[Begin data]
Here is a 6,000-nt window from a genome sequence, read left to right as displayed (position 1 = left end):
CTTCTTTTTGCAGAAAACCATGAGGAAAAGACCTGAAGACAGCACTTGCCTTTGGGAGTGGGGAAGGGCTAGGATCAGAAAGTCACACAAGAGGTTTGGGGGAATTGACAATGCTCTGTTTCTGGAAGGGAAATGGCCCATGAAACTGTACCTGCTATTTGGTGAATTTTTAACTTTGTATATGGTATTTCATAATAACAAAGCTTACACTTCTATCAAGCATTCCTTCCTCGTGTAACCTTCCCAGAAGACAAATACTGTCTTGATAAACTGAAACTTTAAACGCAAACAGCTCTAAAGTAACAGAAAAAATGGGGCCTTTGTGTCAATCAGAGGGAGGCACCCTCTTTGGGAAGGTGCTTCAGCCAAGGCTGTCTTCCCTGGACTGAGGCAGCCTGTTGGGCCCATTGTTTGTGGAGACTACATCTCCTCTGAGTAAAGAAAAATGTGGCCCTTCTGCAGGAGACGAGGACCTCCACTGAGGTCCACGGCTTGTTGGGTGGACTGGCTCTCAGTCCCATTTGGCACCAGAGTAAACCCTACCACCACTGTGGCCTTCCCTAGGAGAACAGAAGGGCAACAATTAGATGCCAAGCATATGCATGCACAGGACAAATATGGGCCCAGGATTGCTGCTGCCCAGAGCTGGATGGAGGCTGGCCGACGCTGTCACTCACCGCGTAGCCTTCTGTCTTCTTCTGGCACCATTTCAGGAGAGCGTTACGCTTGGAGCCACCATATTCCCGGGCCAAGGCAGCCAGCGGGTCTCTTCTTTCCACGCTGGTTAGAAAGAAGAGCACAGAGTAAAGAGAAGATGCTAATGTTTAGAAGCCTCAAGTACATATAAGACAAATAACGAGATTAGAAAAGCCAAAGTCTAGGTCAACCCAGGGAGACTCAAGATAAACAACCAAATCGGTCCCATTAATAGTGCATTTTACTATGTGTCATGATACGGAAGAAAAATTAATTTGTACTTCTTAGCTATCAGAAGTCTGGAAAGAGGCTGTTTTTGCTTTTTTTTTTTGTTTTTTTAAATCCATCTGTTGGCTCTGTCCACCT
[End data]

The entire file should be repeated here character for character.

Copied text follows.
Here is a 6,000-nt window from a genome sequence, read left to right as displayed (position 1 = left end):
CTTCTTTTTGCAGAAAACCATGAGGAAAAGACCTGAAGACAGCACTTGCCTTTGGGAGTGGGGAAGGGCTAGGATCAGAAAGTCACACAAGAGGTTTGGGGGAATTGACAATGCTCTGTTTCTGGAAGGGAAATGGCCCATGAAACTGTACCTGCTATTTGGTGAATTTTTAACTTTGTATATGGTATTTCATAATAACAAAGCTTACACTTCTATCAAGCATTCCTTCCTCGTGTAACCTTCCCAGAAGACAAATACTGTCTTGATAAACTGAAACTTTAAACGCAAACAGCTCTAAAGTAACAGAAAAAATGGGGCCTTTGTGTCAATCAGAGGGAGGCACCCTCTTTGGGAAGGTGCTTCAGCCAAGGCTGTCTTCCCTGGACTGAGGCAGCCTGTTGGGCCCATTGTTTGTGGAGACTACATCTCCTCTGAGTAAAGAAAAATGTGGCCCTTCTGCAGGAGACGAGGACCTCCACTGAGGTCCACGGCTTGTTGGGTGGACTGGCTCTCAGTCCCATTTGGCACCAGAGTAAACCCTACCACCACTGTGGCCTTCCCTAGGAGAACAGAAGGGCAACAATTAGATGCCAAGCATATGCATGCACAGGACAAATATGGGCCCAGGATTGCTGCTGCCCAGAGCTGGATGGAGGCTGGCCGACGCTGTCACTCACCGCGTAGCCTTCTGTCTTCTTCTGGCACCATTTCAGGAGAGCGTTACGCTTGGAGCCACCATATTCCCGGGCCAAGGCAGCCAGCGGGTCTCTTCTTTCCACGCTGGTTAGAAAGAAGAGCACAGAGTAAAGAGAAGATGCTAATGTTTAGAAGCCTCAAGTACATATAAGACAAATAACGAGATTAGAAAAGCCAAAGTCTAGGTCAACCCAGGGAGACTCAAGATAAACAACCAAATCGGTCCCATTAATAGTGCATTTTACTATGTGTCATGATACGGAAGAAAAATTAATTTGTACTTCTTAGCTATCAGAAGTCTGGAAAGAGGCTGTTTTTGCTTTTTTTTTTTGTTTTTTTAAATCCATCTGTTGGCTCTGTCCACCT